He receives a command and then has the command changed.

He has a sacrifice, and then suddenly has no sacrifice, then just as suddenly has a different sacrifice again in the form of the ram that he releases from the thicket in which it was entangled.

In other words – the question emanating from the land of Moriah (and which should continue in synagogues today) revolves around whether we are able to conceive of ourselves as having been mistaken, of having misunderstood or having failed to comprehend all aspects of the context in which we live and act.

Do we cling desperately to our values, beliefs and traditions come what may? Or are we open to hearing the small, still, Divine voice from within ourselves?

That, for me, is the ultimate question.

And its one worth emphasizing on Rosh Hashanah, when we should all be involved in the painful process of sorting out which values further our life goals and which ones need to be left behind.

Shana Tova

Previous Rosh Hashanah Posts

Rosh Hashanah 5770: The Duality of Being Human
Rosh Hashanah 5769:
Values in a Changing World
Rosh Hashanah 5768:
A Message against Despair
Rosh Hashanah 5767:
Wanna Live like Common People


Avram said...

Very interesting take ...

"Those more politically inclined may wish to consider whether the settlement movement is currently playing the same role for Zionism…"

I would also hope that you'd ask if the 'New Age' (or 'Westernized' or 'me first') values of the boa'ah (or the 'secular movement) are playing the same role for Zionism ...

Calev said...


thanks for reading and commenting.

it wasnt a critique of the settlement movement 'stam'

the point is that there are certain values that once kept a community alive that if remain unchanged, often become those same ones that can destroy it

building settlements pre 48 helped build the state and helped it survive. we wouldnt have a state if it wasnt for that value. (in fact, what many settlers argue today is that what they are doing is exactly the same as what the pioneers did).

now it is arguable whether they still serve that purpose. in fact, i believe they serve the opposite one (they weaken the state)

THAT is what i was trying to put across. Value x (in this context building settlements) helped save us (1948) but the very same thing may now be undermining us (2010)

where the 'me first' value comes into the zionist project is an important discussion, but in my opinion, its not so relevant here...

Avram said...
This comment has been removed by the author.
Avram said...

Here goes even though I never really liked calculus ...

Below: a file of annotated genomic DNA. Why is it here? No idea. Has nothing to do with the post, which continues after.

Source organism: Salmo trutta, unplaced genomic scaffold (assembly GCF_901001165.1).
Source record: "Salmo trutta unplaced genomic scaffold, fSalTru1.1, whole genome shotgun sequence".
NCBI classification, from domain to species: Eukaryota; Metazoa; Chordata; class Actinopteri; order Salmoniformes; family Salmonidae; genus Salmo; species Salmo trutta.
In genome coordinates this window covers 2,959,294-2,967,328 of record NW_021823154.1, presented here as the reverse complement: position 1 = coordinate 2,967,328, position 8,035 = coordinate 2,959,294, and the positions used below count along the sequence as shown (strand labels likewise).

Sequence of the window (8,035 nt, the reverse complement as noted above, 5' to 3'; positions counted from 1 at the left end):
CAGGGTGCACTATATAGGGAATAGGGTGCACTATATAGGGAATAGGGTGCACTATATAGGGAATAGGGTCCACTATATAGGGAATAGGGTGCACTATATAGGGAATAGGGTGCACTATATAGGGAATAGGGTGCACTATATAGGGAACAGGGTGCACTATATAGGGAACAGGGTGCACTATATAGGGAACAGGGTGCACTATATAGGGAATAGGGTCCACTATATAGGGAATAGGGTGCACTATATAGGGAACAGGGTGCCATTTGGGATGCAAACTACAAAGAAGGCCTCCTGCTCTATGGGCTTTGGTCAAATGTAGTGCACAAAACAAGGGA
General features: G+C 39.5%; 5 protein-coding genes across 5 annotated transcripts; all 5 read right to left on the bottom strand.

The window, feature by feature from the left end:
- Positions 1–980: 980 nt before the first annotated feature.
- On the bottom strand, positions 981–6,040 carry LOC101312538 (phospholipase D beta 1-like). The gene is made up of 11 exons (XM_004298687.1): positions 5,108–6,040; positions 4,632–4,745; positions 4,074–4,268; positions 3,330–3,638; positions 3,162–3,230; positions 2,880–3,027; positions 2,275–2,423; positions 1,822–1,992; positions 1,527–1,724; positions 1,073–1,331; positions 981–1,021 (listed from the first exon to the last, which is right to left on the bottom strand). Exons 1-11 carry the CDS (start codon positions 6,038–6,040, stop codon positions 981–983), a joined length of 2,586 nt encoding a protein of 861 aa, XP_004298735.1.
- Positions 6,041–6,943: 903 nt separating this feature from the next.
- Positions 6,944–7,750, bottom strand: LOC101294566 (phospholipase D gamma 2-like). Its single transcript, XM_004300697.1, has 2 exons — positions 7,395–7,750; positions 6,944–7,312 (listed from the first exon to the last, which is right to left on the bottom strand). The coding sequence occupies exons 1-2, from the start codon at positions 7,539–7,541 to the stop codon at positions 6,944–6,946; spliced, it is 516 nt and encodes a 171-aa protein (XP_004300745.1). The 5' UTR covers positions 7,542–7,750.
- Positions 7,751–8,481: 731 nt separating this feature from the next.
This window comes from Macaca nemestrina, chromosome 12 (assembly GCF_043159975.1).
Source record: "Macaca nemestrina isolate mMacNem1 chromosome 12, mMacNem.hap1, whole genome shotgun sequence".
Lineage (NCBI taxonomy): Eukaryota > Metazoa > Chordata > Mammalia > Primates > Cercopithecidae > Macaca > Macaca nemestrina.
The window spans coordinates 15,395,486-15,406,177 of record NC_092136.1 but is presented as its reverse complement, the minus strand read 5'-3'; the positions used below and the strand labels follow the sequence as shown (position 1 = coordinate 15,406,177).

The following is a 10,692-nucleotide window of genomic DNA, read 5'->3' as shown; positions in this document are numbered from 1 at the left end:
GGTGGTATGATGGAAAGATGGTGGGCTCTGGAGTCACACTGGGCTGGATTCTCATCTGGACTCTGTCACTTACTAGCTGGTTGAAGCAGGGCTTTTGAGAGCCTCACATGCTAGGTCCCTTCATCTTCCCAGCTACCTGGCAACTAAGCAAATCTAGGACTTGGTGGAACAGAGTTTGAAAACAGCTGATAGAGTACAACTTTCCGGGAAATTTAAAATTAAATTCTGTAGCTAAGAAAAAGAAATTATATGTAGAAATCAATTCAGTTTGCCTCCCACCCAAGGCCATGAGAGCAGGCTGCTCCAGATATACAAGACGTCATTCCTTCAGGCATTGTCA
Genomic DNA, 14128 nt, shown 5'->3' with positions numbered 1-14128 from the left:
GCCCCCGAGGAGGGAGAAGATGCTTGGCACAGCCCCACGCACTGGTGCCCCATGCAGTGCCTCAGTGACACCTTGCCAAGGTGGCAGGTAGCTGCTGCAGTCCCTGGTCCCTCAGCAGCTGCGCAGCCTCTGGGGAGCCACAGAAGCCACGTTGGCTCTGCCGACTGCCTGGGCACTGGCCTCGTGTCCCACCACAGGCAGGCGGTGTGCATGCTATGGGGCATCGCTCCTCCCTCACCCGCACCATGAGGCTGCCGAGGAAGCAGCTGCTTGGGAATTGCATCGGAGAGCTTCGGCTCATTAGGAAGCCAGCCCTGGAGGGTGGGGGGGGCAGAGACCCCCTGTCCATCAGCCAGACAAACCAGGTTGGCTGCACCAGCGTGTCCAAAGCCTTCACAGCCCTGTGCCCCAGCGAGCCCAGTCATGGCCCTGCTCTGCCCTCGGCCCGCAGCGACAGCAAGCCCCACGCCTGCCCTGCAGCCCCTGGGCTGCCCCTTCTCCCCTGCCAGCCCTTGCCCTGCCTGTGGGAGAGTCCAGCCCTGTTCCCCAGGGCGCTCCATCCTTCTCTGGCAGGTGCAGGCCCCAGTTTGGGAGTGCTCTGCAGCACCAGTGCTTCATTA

x = settlement building

Those doing x back then were mostly secular Jews ... those Jews today are doing ___ (pick a letter) and have warped the value system drastically (as per my original comment). If they continue that way (westernized values to the extreme, or losing touch with the faith completely – as Arik said ‘forgetting their Jewishness’, or looking at the army as the 'kirya'), Israel has no chance.

But those doing x now are the same doing x within Israel proper (beni dekalim is the latest), and those who at times display the value system of those who did x back then (i.e. devotion to land of Israel, willing to defend it - i.e. army, volunteering etc). I do agree that various issues with the settlement movement are causing issues however, but as I said in the FB e-mail - every 'group' is doing its 'part' in causing our country harm and we need to look ourselves in the mirror and see how we can best turn it around for the better of our future.

"where the 'me first' value comes into the zionist project is an important discussion, but in my opinion, its not so relevant here..."

As per you, value x saved Israel in 1948 - and I would put it that it ONLY succeeded because of the amazing sacrifice, commitment and devotion of those who pushed x (i.e. they would not see the fruit of the labor and still did all that work). Now if we have to 'adapt' to not end up like your example with the Norse in Greenland (never knew this, so thanks for bringing it up!) , how can ___ (insert letter here for 'new' activity of 'secular' Israel, or most Israelis in general) sustain itself if the values driving it have changed so radically in under half a century?

Rabbi Dr. Donniel Hartman said...

fresh commentary from Rabbi David Hartman on the Akeida on the Hartman Institute website - - The Akeida: A Window Into God’s Humanity And Our Own - (31/08/2010) By DAVID HARTMAN

Calev said...

Hey Avram

i read it, and then read it again, and i think all the x's confused me :)

i think there are two issues, both as important as eachother, although my blog only touched on one

one of those issues is the question of whether the current values promoted by a wide variety of people (you touched on the me first people, and i would agree with you that its a problem) are able to protect us in the future. its something i've touched on in the past

the current post is looking at something slightly different - not a situation in which values have changed, but one in which they have stayed the same, but the situation has changed, and how that can be dangerous. the settlement issue is what comes to mind first, but the post is not a dig at the settlements.

its about how its important for us to do cheshbon nefesh. and within that cheshbon nefesh, we cant always rely on things that served us well in the past

Shana Tova

Avram said...

shanna tova Mr. Ben Dor.

Anonymous said...

God bless Israel and the jewish people

Anonymous said...

nice idea.. thanks for sharing.